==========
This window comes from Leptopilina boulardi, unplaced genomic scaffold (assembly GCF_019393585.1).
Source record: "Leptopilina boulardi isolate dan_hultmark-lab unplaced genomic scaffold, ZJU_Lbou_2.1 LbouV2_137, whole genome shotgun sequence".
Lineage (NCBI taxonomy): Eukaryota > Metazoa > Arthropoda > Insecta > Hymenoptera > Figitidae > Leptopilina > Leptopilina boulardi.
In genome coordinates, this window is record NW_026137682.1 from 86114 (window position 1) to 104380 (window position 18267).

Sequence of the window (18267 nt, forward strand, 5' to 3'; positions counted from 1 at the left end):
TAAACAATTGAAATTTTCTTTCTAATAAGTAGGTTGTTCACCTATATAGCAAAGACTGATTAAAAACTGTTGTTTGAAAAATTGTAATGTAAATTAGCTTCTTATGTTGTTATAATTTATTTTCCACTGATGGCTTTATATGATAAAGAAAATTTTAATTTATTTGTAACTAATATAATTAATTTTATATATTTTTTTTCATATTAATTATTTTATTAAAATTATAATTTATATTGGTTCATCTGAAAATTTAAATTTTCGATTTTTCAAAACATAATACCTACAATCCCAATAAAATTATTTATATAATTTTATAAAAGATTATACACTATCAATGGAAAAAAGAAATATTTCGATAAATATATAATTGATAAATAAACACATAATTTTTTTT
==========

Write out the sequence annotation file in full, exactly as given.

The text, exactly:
This window comes from Leptopilina boulardi, unplaced genomic scaffold (assembly GCF_019393585.1).
Source record: "Leptopilina boulardi isolate dan_hultmark-lab unplaced genomic scaffold, ZJU_Lbou_2.1 LbouV2_137, whole genome shotgun sequence".
Lineage (NCBI taxonomy): Eukaryota > Metazoa > Arthropoda > Insecta > Hymenoptera > Figitidae > Leptopilina > Leptopilina boulardi.
In genome coordinates, this window is record NW_026137682.1 from 86114 (window position 1) to 104380 (window position 18267).

Sequence of the window (18267 nt, forward strand, 5' to 3'; positions counted from 1 at the left end):
TAAACAATTGAAATTTTCTTTCTAATAAGTAGGTTGTTCACCTATATAGCAAAGACTGATTAAAAACTGTTGTTTGAAAAATTGTAATGTAAATTAGCTTCTTATGTTGTTATAATTTATTTTCCACTGATGGCTTTATATGATAAAGAAAATTTTAATTTATTTGTAACTAATATAATTAATTTTATATATTTTTTTTCATATTAATTATTTTATTAAAATTATAATTTATATTGGTTCATCTGAAAATTTAAATTTTCGATTTTTCAAAACATAATACCTACAATCCCAATAAAATTATTTATATAATTTTATAAAAGATTATACACTATCAATGGAAAAAAGAAATATTTCGATAAATATATAATTGATAAATAAACACATAATTTTTTTT